Eastern Wellness Principles You Need To Adopt Today!

The Dutch have Hygge and the Swedes have Lagom; those Scandinavians sure do know a thing or two about wellness. But to discover the ultimate gurus of wellness you’d have to travel a lot further East. To most modern Japanese and Chinese people the ancient traditions and wellness practices of their ancestors are so ingrained into their mindset that it is simply a way of life. And it is a mindset we could all benefit from adopting. If you’re feeling like a bit of a wellness novice, then don’t worry, as we’ve put together our list of the top Eastern wellness principles that we reckon will have you feeling Zen again in no time.


This is for those of us on a quest to discover our true purpose; our reason for being. It’s about gaining pleasure from the little things, being content, feeling fulfilled by each and every separate component of our lives.

Loosely translated as ‘the meaning of life’, Ikigai (pronounced ick-ee-guy) is a Japanese concept that requires the unity of four essential areas in your life. It is only when these all come together and work in harmony with one another that a true state of Ikigai can be achieved.

OK sounds good, so what do we need to be looking at then?

In order to discover your own personal state of Ikigai you must be able to answer the following questions:

  • What are you are passionate about?
  • How can you make a difference to the world?
  • What are you good at?
  • Can you afford it?

Some pretty deep questions I know, but that’s the whole point. They’re designed to make you stop and think and to question what it is you want out of life, kind of like coming up with your grand life plan if you like. And it’s not very often that we allow ourselves the time to answer these sort of questions, because we’re always so busy caught up in the mundanities of the everyday.

But that feeling of self worth and of having a purpose is so important to our wellbeing. It’s what makes us feel joy, it makes us feel included, it makes us feel part of the bigger picture, it gives us value. So set yourself some time to jot down your answers to these questions and re-evaluate where you’re at in order to get that little bit closer to finding your Ikigai.


Originating from Korea, Nunchi (pronounced noon-chi) is basically about judgement. OK, so arguably it’s not a word you’d associate with wellness, but stick around and all will be revealed. The literal translation of Nunchi is ‘eye measure’, as in to look someone up and down in order to get the measure of them; to figure them out. And as judgey as this sounds, it’s more about working out what people are like, gauging their thoughts and feelings as a means to build trust and respond well to them, rather than a full on bitchy judgefest.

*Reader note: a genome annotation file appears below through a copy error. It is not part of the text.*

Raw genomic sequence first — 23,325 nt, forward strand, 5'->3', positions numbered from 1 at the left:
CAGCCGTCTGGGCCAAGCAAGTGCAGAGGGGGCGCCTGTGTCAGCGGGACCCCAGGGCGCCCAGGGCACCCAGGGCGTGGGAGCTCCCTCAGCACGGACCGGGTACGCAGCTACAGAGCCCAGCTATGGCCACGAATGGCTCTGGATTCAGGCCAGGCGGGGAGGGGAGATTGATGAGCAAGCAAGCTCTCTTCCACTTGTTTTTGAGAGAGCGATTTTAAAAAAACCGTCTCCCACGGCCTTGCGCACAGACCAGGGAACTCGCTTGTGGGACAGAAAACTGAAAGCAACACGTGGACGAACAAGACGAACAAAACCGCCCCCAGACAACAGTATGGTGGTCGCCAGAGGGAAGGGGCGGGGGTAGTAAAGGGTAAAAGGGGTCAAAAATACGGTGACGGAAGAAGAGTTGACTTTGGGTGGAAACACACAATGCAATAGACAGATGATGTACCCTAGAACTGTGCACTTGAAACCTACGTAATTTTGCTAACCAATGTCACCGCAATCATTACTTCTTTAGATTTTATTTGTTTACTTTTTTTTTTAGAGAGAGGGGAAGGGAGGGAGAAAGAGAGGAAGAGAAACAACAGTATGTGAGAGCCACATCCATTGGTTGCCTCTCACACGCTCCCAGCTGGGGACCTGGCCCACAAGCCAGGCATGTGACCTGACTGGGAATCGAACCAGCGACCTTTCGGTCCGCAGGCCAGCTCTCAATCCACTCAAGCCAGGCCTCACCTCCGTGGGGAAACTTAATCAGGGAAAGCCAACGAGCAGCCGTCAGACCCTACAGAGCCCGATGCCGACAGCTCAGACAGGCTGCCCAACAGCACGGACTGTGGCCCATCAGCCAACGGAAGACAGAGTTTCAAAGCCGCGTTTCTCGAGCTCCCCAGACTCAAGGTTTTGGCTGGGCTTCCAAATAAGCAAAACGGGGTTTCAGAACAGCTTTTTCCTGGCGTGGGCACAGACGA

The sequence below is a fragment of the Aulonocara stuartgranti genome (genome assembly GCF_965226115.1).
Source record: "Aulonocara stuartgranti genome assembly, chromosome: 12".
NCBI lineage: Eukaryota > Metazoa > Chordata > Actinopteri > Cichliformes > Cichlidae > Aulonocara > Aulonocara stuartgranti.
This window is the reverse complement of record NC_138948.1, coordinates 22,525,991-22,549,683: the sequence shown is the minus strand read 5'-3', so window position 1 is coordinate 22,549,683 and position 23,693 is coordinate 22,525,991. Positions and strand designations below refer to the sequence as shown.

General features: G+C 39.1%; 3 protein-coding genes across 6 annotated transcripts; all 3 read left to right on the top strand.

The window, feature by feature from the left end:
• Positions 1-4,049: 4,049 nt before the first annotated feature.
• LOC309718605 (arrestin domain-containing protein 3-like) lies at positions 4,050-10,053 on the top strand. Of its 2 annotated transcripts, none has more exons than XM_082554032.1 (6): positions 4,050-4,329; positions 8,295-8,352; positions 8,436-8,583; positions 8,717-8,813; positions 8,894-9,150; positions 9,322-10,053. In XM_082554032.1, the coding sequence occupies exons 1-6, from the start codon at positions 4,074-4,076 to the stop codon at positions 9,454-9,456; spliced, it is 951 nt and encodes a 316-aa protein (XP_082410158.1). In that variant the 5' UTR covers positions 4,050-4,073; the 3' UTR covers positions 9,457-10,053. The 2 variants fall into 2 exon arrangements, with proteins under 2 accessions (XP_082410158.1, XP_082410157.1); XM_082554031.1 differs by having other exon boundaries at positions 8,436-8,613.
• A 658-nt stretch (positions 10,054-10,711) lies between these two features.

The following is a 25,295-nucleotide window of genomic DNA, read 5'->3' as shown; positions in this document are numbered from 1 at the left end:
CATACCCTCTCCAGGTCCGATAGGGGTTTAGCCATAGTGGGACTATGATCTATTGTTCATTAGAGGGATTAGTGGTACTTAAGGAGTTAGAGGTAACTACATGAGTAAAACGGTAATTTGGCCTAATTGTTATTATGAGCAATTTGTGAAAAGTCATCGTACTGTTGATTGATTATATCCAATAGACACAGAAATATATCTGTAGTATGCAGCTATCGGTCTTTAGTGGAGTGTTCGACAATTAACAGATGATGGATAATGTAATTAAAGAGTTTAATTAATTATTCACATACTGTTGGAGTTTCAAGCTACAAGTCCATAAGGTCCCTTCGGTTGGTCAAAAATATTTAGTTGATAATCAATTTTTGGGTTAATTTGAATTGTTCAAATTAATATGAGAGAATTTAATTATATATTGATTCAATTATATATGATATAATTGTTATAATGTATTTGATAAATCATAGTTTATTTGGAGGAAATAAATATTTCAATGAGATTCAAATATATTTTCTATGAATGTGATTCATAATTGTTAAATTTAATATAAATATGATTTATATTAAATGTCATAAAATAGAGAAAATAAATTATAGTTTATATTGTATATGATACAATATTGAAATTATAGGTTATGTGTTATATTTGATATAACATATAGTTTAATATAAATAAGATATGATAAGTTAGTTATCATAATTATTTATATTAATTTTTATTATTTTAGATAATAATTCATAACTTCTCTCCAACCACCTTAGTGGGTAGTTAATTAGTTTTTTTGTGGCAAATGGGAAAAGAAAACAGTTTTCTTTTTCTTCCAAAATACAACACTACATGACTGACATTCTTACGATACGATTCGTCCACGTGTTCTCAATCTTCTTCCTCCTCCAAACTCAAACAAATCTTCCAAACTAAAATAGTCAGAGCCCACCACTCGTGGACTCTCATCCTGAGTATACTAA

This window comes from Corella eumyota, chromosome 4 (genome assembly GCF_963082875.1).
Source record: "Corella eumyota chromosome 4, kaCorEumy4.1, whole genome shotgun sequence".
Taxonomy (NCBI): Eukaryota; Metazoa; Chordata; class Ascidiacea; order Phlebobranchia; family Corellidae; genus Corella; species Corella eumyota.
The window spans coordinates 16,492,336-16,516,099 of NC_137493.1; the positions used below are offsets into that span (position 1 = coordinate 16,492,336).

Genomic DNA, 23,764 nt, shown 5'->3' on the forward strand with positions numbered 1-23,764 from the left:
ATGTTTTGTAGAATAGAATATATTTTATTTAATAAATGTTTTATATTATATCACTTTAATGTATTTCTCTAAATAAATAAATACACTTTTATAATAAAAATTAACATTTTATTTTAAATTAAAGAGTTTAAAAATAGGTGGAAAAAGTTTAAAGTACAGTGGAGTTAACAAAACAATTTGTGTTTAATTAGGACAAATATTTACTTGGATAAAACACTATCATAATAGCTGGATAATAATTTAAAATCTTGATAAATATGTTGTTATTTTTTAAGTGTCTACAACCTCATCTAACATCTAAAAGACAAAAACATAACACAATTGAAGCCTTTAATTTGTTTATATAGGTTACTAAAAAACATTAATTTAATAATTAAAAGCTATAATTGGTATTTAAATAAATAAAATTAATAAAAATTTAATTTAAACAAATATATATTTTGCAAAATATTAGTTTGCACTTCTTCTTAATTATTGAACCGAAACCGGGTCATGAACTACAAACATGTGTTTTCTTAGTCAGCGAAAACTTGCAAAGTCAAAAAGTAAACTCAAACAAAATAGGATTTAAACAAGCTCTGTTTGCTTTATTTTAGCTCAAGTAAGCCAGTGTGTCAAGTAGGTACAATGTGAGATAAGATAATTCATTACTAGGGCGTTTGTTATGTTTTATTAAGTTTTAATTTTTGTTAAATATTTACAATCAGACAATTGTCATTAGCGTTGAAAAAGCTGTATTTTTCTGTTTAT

The Koreans label a person with no Nunchi as being socially awkward; that means zero people skills, uncomfortable silences, and a whole heap of sweaty palms. It is anxiety overload and I should know, because I am definitely one of life’s socially awkwards. If you are lucky enough to have Nunchi already then well done, because sounds like you’re winning at life. You know how to react, when to smile, when to offer sympathy, when to be quiet, when to speak up. There’s none of this awkwardness when you first meet someone, be it in your personal or your work life, you approach a situation with confidence and you just get it. Nunchi is being able to grasp a hold of a situation, to weigh it up, suss it out and then respond accordingly. However, Nunchi is more than that, it’s also about trusting and going with your gut; to believe in yourself and your judgements. And there we have it, there we hit the wellness nail on the head. Self belief; one of the greatest wellness principles of all.


The Japanese art of budgeting, or Kakeibo to give it its proper name, doesn’t sound like your average Eastern wellness principle I grant you, but this is budgeting as an art form. There’s none of this collecting your coppers in a jam jar malarkey, this is full on financial bullet journaling and we all know that anything which involves the use of a journal has got to be good for our wellbeing and mental health!

Money worries are one of the most common problems to cause us stress and it’s damaging our mental health. Kakeibo won’t make you richer, it won’t help you win the lottery and it won’t clear your debts, but what it will do is help you gain control and hopefully ease some of the anxiety.

Being more mindful with your money involves forward planning, keeping track of in and out goings, sticking to a budget, and saving (if you can!). Keeping a journal helps clear the workings out from your mind and makes it much easier to plan, and way easier to stick to it. Think of it as a form of decluttering for the mind if you like and we think that’s exactly the kind of wellness we could all make use of.

Shinrin Yoku

We all know how good spending time outdoors is for us – all those feel good endorphins and a chance to blast away those cobwebs. Well the Japanese have a word for this… let us introduce you to Shinrin Yoku.